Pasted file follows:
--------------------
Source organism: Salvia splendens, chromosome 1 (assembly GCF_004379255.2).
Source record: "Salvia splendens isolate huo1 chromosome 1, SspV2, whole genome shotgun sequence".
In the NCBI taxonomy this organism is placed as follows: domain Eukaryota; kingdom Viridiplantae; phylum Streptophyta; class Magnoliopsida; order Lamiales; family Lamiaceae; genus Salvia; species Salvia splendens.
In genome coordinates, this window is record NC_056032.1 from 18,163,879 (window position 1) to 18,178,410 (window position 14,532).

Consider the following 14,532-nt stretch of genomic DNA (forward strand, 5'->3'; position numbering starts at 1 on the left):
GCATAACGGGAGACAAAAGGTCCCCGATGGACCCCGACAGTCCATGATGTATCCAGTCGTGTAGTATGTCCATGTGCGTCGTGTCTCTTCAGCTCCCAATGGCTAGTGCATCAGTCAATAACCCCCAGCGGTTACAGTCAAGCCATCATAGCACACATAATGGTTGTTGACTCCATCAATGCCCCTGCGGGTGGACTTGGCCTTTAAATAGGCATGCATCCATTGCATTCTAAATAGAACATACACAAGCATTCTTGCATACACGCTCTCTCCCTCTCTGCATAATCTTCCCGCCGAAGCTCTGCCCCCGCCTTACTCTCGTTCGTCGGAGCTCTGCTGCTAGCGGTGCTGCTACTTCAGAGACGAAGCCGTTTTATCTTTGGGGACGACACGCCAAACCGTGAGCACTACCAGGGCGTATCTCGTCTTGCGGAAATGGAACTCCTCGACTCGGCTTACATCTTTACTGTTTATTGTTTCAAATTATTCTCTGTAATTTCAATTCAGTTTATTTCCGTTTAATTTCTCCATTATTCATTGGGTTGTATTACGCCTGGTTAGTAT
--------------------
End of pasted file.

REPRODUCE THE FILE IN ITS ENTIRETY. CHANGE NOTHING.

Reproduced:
Source organism: Salvia splendens, chromosome 1 (assembly GCF_004379255.2).
Source record: "Salvia splendens isolate huo1 chromosome 1, SspV2, whole genome shotgun sequence".
In the NCBI taxonomy this organism is placed as follows: domain Eukaryota; kingdom Viridiplantae; phylum Streptophyta; class Magnoliopsida; order Lamiales; family Lamiaceae; genus Salvia; species Salvia splendens.
In genome coordinates, this window is record NC_056032.1 from 18,163,879 (window position 1) to 18,178,410 (window position 14,532).

Consider the following 14,532-nt stretch of genomic DNA (forward strand, 5'->3'; position numbering starts at 1 on the left):
GCATAACGGGAGACAAAAGGTCCCCGATGGACCCCGACAGTCCATGATGTATCCAGTCGTGTAGTATGTCCATGTGCGTCGTGTCTCTTCAGCTCCCAATGGCTAGTGCATCAGTCAATAACCCCCAGCGGTTACAGTCAAGCCATCATAGCACACATAATGGTTGTTGACTCCATCAATGCCCCTGCGGGTGGACTTGGCCTTTAAATAGGCATGCATCCATTGCATTCTAAATAGAACATACACAAGCATTCTTGCATACACGCTCTCTCCCTCTCTGCATAATCTTCCCGCCGAAGCTCTGCCCCCGCCTTACTCTCGTTCGTCGGAGCTCTGCTGCTAGCGGTGCTGCTACTTCAGAGACGAAGCCGTTTTATCTTTGGGGACGACACGCCAAACCGTGAGCACTACCAGGGCGTATCTCGTCTTGCGGAAATGGAACTCCTCGACTCGGCTTACATCTTTACTGTTTATTGTTTCAAATTATTCTCTGTAATTTCAATTCAGTTTATTTCCGTTTAATTTCTCCATTATTCATTGGGTTGTATTACGCCTGGTTAGTAT